Saints Peter and John Healing the Lame Man by Nicolas Poussin

Nicolas Poussin

Saints Peter and John Healing the Lame Man, 1655, Oil on canvas, 125.7 x 165.1 cm, The Metropolitan Museum of Art, New York; Marquand Fund, 1924, 24.45.2, www.metmuseum.org

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‘Turn again’

Individual Commentary
Commentary by
Holly Flora

Nicolas Poussin (1594–1665) painted this episode from Acts 3 as part of a series of scenes (all showing biblical stories) created in homage to the art of Raphael (1483–1520). Poussin borrows many of the compositional elements and figure types from Raphael’s fresco of the School of Athens in the Vatican, as well as the Renaissance master’s tapestry cartoon of the same subject made for the Sistine Chapel.

Employing a one-point perspective, an artistic technique developed and used extensively during the Italian Renaissance, Poussin shows Peter, with John at his side, at the heart of the scene. They stand at the top of a flight of stairs, while groups of figures placed to the right and left help to create the illusion of three-dimensional space.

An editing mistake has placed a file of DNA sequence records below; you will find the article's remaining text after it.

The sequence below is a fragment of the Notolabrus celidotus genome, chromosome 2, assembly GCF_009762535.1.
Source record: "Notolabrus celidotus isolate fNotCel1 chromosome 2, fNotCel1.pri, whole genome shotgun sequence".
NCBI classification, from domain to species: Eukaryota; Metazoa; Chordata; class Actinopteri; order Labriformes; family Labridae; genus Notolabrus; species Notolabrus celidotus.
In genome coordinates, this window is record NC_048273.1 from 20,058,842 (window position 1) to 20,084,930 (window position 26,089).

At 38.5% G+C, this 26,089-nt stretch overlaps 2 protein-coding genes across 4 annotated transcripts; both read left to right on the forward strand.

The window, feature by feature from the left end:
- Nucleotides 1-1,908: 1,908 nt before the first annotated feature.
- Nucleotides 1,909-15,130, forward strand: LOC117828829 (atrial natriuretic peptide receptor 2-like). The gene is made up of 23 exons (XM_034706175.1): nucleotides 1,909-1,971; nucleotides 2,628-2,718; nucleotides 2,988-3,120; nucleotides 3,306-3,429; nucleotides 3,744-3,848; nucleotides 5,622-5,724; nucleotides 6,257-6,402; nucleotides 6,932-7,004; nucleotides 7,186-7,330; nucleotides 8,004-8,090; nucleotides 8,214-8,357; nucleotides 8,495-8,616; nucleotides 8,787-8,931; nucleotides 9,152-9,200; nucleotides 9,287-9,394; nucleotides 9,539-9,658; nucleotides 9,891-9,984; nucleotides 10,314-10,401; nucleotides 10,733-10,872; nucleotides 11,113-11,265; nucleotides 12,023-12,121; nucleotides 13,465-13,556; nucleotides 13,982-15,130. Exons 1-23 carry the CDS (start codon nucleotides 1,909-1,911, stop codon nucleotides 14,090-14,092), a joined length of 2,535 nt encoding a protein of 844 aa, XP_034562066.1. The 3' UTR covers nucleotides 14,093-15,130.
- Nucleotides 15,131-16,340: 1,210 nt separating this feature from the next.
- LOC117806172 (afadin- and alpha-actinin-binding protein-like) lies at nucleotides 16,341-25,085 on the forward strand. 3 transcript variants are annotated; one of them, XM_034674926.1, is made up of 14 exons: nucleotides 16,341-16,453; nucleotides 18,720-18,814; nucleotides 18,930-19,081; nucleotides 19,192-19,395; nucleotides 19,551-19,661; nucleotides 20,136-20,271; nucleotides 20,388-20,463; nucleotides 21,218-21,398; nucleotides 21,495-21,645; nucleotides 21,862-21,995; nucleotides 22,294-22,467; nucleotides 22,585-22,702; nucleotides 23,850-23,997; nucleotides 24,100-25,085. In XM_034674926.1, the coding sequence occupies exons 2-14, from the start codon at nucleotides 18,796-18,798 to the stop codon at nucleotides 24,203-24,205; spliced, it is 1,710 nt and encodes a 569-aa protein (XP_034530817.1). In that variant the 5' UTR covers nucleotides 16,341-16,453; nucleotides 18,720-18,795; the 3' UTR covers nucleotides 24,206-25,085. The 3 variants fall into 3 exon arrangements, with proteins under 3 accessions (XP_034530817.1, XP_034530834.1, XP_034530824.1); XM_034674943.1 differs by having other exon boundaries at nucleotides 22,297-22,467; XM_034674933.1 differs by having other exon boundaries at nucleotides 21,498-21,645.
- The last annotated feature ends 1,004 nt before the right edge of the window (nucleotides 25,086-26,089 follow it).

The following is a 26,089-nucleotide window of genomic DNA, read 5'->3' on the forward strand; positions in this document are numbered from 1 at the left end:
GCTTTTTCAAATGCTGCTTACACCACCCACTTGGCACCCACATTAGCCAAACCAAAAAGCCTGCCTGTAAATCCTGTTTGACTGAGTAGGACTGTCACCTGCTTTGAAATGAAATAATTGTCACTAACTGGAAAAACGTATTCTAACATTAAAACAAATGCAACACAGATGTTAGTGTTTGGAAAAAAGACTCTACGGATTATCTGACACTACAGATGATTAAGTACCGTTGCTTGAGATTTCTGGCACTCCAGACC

The result is a balanced and harmonious painting, yet the impending miracle is almost upstaged by the figures in the foreground. Most of the figures on the right—such as an old and a young man exchanging glances while passing each other, and a woman carrying her purchases in a basket on her head—don’t seem to notice what is happening at the centre. The plight of the poor and sick is seemingly such an everyday occurrence as to escape the notice of most.

Poussin's decision to place the miracle so far back in the composition might be a challenge to us. Is it possible that we might be like these passers-by—able quite easily to overlook the poor and sick (and even the miraculous) if we choose to? Our alternative could be to emulate the awareness of two more exceptional onlookers: the small boy who looks back toward the lame man, and the astonished-looking man just behind him. This man looks across to where, in the left foreground of the painting, a passing nobleman drops a coin into the hand of an emaciated widow, whose baby is shown playfully grasping his own foot.

The man marvels at an act of charitable help. But the fact that the Apostles will not simply help, but actually heal, the lame man means that the boy is about to see something even greater.